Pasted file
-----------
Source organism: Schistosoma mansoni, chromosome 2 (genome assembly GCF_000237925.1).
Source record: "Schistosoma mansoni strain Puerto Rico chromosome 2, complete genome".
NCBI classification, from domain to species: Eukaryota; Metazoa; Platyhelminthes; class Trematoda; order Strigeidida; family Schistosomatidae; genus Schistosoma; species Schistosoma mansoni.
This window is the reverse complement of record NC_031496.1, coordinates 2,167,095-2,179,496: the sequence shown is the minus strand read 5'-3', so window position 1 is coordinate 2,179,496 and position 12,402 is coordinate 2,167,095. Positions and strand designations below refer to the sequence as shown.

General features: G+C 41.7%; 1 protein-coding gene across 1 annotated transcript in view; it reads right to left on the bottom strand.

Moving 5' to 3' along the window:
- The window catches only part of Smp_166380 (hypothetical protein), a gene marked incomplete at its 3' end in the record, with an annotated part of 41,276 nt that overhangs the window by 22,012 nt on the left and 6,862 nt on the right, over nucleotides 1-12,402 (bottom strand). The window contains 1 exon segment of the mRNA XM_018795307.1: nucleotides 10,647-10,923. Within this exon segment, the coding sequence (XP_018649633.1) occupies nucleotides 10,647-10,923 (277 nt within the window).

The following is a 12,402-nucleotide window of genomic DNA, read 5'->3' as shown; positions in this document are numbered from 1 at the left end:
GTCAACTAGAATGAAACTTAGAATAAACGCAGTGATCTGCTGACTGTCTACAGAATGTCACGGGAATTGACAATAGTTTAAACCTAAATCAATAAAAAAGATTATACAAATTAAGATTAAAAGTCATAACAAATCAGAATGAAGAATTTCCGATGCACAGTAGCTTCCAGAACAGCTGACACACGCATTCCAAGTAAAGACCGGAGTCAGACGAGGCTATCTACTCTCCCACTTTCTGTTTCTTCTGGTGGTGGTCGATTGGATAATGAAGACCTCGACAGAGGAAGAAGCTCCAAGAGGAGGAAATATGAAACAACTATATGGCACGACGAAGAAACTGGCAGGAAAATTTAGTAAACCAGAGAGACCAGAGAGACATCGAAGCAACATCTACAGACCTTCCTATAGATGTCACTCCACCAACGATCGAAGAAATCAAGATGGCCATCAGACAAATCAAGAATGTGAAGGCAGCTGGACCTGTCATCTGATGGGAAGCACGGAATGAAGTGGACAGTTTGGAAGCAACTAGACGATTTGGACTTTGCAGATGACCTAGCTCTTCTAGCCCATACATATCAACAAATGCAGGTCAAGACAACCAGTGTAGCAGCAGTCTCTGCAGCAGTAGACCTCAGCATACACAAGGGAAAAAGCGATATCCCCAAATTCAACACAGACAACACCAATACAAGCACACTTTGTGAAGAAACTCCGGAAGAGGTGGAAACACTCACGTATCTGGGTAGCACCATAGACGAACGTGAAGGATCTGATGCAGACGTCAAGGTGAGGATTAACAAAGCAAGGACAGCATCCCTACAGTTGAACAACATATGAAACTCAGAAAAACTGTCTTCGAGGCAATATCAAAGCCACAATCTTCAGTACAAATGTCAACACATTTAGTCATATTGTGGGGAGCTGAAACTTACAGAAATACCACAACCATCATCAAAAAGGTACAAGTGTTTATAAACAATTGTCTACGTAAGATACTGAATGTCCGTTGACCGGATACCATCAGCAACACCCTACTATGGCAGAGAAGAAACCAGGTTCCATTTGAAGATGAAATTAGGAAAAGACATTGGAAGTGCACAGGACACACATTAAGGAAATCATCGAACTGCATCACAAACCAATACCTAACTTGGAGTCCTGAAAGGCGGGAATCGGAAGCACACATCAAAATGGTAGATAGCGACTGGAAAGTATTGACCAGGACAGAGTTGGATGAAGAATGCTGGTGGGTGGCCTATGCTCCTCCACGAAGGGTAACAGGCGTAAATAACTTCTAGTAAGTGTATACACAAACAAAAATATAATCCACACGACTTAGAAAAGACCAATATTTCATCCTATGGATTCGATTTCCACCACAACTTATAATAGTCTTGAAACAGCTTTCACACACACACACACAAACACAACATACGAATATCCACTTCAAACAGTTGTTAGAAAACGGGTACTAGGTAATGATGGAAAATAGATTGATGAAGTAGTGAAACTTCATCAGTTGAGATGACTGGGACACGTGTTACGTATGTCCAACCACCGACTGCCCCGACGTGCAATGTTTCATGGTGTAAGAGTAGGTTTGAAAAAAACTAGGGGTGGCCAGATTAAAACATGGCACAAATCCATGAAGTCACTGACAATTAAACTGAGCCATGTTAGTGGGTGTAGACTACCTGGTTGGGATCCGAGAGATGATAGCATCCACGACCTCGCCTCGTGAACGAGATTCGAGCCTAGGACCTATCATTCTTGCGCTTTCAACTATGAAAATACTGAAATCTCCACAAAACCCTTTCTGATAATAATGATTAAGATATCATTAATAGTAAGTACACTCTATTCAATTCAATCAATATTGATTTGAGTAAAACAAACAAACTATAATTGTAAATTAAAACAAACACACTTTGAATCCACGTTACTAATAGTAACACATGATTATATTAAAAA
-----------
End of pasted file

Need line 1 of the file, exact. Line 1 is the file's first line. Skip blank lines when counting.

Source organism: Schistosoma mansoni, chromosome 2 (genome assembly GCF_000237925.1).